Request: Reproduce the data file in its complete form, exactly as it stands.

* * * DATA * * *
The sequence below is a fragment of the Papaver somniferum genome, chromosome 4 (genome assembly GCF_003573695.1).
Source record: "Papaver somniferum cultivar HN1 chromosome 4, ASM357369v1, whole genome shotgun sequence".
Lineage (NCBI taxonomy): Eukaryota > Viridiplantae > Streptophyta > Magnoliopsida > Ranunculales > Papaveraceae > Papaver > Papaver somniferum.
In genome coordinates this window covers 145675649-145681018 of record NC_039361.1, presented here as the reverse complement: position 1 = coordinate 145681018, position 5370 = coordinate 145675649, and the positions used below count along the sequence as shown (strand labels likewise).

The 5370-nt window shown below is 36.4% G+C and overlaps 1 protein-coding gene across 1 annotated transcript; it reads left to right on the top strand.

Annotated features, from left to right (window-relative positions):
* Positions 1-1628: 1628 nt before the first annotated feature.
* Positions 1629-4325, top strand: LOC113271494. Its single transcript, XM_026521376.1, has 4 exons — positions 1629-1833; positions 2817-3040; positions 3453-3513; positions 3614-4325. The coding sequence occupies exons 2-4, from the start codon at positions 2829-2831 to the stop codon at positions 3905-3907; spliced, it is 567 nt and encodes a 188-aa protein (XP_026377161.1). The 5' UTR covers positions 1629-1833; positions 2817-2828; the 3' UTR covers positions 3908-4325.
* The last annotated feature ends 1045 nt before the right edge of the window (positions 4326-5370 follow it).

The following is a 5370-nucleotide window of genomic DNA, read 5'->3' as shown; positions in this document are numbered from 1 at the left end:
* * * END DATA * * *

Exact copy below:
The sequence below is a fragment of the Papaver somniferum genome, chromosome 4 (genome assembly GCF_003573695.1).
Source record: "Papaver somniferum cultivar HN1 chromosome 4, ASM357369v1, whole genome shotgun sequence".
Lineage (NCBI taxonomy): Eukaryota > Viridiplantae > Streptophyta > Magnoliopsida > Ranunculales > Papaveraceae > Papaver > Papaver somniferum.
In genome coordinates this window covers 145675649-145681018 of record NC_039361.1, presented here as the reverse complement: position 1 = coordinate 145681018, position 5370 = coordinate 145675649, and the positions used below count along the sequence as shown (strand labels likewise).

The 5370-nt window shown below is 36.4% G+C and overlaps 1 protein-coding gene across 1 annotated transcript; it reads left to right on the top strand.

Annotated features, from left to right (window-relative positions):
* Positions 1-1628: 1628 nt before the first annotated feature.
* Positions 1629-4325, top strand: LOC113271494. Its single transcript, XM_026521376.1, has 4 exons — positions 1629-1833; positions 2817-3040; positions 3453-3513; positions 3614-4325. The coding sequence occupies exons 2-4, from the start codon at positions 2829-2831 to the stop codon at positions 3905-3907; spliced, it is 567 nt and encodes a 188-aa protein (XP_026377161.1). The 5' UTR covers positions 1629-1833; positions 2817-2828; the 3' UTR covers positions 3908-4325.
* The last annotated feature ends 1045 nt before the right edge of the window (positions 4326-5370 follow it).

The following is a 5370-nucleotide window of genomic DNA, read 5'->3' as shown; positions in this document are numbered from 1 at the left end: